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How to make a Monte Cristo sandwich

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Published: April 21, 2014 at 9:47 PM

Looking for something to do with all that leftover Easter ham? Why settle for a boring old ham sandwich when you can make the world's best theme park ham sandwich instead?

Disneyland's Monte Cristo

If you live in Southern California, you could go to Disneyland for an authentic Monte Cristo, but that would defeat the purpose of using those Easter leftovers. So here's how to make a Disney-style Monte Cristo at home.

For years, I tried making Monte Cristos at home by putting together what I thought a Monte Cristo to be: A ham, turkey and cheese sandwich on French toast. But the result never tastes like a Disneyland Monte Cristo. Which should have made sense, because a Disneyland Monte Cristo really isn't just meat and cheese between two slices of French toast. Instead, you should think of it as a quartered ham-turkey-and-cheese sandwich that's been battered and fried. (Heck, there's only one-fourth of an egg per sandwich in a Disney Monte Cristo!)

For a Easter-leftover version, let's ditch the turkey and just pile on more ham. Ultimately, the fillings are up to you. Disneyland also offers a three-cheese version without any meat — just Swiss, Brie, and Mozzarella, instead. Too rich for my taste, but if you don't have any Easter leftovers and are hankering for something indulgent, go ahead!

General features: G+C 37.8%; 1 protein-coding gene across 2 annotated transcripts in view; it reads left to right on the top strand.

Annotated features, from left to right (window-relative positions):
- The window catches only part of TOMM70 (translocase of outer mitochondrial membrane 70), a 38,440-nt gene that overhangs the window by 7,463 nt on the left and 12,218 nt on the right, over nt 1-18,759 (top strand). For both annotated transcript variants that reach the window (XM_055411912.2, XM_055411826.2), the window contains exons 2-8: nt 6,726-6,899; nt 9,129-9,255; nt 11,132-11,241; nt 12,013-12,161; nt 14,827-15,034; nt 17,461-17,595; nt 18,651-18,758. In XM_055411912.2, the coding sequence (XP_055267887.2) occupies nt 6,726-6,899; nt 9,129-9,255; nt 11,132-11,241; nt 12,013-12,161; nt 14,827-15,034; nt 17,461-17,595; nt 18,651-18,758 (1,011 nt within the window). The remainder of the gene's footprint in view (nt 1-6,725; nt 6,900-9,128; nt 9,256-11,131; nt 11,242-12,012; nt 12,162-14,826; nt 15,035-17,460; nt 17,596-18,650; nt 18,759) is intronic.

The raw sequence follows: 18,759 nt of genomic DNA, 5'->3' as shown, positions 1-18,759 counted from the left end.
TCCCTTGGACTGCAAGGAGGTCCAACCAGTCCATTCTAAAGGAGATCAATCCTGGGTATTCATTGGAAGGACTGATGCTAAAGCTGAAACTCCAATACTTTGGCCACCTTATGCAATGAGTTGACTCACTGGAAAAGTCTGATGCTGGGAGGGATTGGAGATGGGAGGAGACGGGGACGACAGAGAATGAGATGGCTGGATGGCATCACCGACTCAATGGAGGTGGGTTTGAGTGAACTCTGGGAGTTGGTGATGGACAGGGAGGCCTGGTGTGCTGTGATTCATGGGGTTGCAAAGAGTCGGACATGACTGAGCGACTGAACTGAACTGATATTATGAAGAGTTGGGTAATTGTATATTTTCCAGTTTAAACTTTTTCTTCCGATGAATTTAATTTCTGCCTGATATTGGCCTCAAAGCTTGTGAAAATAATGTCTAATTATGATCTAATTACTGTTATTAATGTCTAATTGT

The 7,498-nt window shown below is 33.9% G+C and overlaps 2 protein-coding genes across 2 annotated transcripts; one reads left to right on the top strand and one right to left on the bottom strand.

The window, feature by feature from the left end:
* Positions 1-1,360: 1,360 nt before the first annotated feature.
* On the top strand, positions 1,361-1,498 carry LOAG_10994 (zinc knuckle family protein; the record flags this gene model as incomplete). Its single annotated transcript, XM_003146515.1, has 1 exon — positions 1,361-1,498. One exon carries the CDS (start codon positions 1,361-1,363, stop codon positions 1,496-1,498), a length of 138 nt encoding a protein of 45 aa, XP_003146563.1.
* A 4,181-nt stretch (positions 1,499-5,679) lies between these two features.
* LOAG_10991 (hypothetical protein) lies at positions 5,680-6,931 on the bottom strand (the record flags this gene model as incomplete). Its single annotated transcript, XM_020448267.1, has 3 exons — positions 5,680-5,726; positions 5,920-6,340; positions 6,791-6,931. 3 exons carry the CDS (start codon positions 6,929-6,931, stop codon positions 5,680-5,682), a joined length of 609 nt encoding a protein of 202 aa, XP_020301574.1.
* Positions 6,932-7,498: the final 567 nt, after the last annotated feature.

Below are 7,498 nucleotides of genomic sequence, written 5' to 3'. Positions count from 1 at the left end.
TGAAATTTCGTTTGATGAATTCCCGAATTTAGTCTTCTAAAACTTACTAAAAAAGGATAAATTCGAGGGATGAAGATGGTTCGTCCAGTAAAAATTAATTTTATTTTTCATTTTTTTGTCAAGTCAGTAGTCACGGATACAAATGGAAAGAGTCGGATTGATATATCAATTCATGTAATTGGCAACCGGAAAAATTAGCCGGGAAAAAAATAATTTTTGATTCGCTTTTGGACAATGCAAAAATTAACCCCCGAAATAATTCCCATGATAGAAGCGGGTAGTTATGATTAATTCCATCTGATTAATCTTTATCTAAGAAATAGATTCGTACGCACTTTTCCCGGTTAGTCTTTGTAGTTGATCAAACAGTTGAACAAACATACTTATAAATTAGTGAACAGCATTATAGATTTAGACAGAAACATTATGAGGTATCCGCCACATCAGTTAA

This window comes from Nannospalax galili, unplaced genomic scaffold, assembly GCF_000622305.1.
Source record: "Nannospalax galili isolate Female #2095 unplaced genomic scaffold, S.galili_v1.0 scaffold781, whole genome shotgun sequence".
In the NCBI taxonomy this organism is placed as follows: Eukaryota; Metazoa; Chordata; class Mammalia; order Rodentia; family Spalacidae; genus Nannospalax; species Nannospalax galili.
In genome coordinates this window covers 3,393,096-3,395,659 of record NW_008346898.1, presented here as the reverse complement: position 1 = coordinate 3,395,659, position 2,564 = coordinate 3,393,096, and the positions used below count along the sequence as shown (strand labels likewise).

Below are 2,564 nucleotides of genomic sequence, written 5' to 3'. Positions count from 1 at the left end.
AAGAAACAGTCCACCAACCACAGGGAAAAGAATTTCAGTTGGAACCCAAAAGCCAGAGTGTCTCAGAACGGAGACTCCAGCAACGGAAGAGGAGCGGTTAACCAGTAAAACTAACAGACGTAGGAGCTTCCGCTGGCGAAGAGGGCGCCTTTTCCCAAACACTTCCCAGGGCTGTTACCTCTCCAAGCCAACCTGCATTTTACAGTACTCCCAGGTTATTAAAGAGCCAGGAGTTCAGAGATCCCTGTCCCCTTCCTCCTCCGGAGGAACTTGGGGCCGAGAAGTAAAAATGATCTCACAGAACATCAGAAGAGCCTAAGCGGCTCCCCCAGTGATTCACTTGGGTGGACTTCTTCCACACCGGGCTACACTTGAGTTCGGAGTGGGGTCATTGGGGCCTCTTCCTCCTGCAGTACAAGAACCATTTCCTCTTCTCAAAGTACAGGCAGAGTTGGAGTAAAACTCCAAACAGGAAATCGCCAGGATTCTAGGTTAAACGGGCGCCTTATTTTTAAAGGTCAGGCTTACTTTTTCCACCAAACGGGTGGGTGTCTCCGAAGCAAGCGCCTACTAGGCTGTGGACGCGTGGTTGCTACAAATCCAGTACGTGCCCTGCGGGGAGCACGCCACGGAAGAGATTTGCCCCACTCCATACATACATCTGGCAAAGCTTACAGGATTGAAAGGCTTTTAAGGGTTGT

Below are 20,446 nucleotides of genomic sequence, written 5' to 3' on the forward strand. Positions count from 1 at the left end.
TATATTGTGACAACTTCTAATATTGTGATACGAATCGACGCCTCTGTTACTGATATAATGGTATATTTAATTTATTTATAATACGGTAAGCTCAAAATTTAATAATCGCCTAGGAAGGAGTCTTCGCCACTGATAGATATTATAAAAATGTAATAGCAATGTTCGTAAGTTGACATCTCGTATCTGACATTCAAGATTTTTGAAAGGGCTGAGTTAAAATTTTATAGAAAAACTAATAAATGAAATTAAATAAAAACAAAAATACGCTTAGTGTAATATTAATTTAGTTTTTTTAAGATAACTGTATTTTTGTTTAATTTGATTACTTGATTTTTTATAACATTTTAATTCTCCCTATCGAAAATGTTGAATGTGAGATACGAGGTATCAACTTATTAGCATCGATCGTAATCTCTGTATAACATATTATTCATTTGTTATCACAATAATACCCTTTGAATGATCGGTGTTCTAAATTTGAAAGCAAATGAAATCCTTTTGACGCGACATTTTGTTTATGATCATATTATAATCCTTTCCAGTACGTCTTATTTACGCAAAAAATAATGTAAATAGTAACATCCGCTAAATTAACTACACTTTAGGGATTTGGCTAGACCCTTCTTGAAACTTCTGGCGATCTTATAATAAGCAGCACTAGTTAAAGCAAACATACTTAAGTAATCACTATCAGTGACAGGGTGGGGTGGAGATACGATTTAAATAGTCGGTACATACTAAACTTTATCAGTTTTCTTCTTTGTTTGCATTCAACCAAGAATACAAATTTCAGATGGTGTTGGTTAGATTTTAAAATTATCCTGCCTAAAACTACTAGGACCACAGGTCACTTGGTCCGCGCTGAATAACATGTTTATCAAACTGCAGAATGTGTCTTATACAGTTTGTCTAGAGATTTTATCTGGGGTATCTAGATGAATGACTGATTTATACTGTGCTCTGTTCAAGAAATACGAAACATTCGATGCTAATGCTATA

The key here is the batter, and getting it fried just right. Disney's published this recipe many times — my copy comes from a 2003 edition of the now-defunct Disney Magazine. Set aside some time to whisk this batter to an airy consistency to get the best results.

Monte Cristo Sandwiches
Makes four sandwiches, with four slices each
1 egg
1 3/4 C plus 2T water
1 3/4 C flour
3/4 t salt
1 t baking powder
8 slices thick, high-quality white or egg bread (challah's the best)
8 slices ham
4 slices Swiss cheese
3 C canola oil
Powered sugar, for dusting

To make the batter: whisk the egg and water in a large mixing bowl until thoroughly combined. Then add the flour, salt, and baking powder, whisking until smooth and airy.

To assemble the sandwiches, place two slices ham and a slice of cheese each on four slices of the bread, topping with the remaining four slices of bread. Quarter each sandwich by slicing from corner to corner.

Heat the oil in a skillet to 350 degrees F. Dip each quartered slice into the batter, coating it completely, then allowing the excess to drip away. Then slip each sandwich piece into the oil to fry, 3 minutes on each side. (In a 12-inch skillet, you should be able to fry all four quarters from a single sandwich at once.) Once fried on both sides, carefully remove the sandwich pieces and let sit to drain on a paper towel-lined plate for a moment before dusting with powdered sugar and serving.

Options: Replace half the ham with turkey to create a more authentic Disneyland Monte Cristo. Or replace all of the meat with Brie and Mozzarella to create the Three-Cheese Monte Cristo.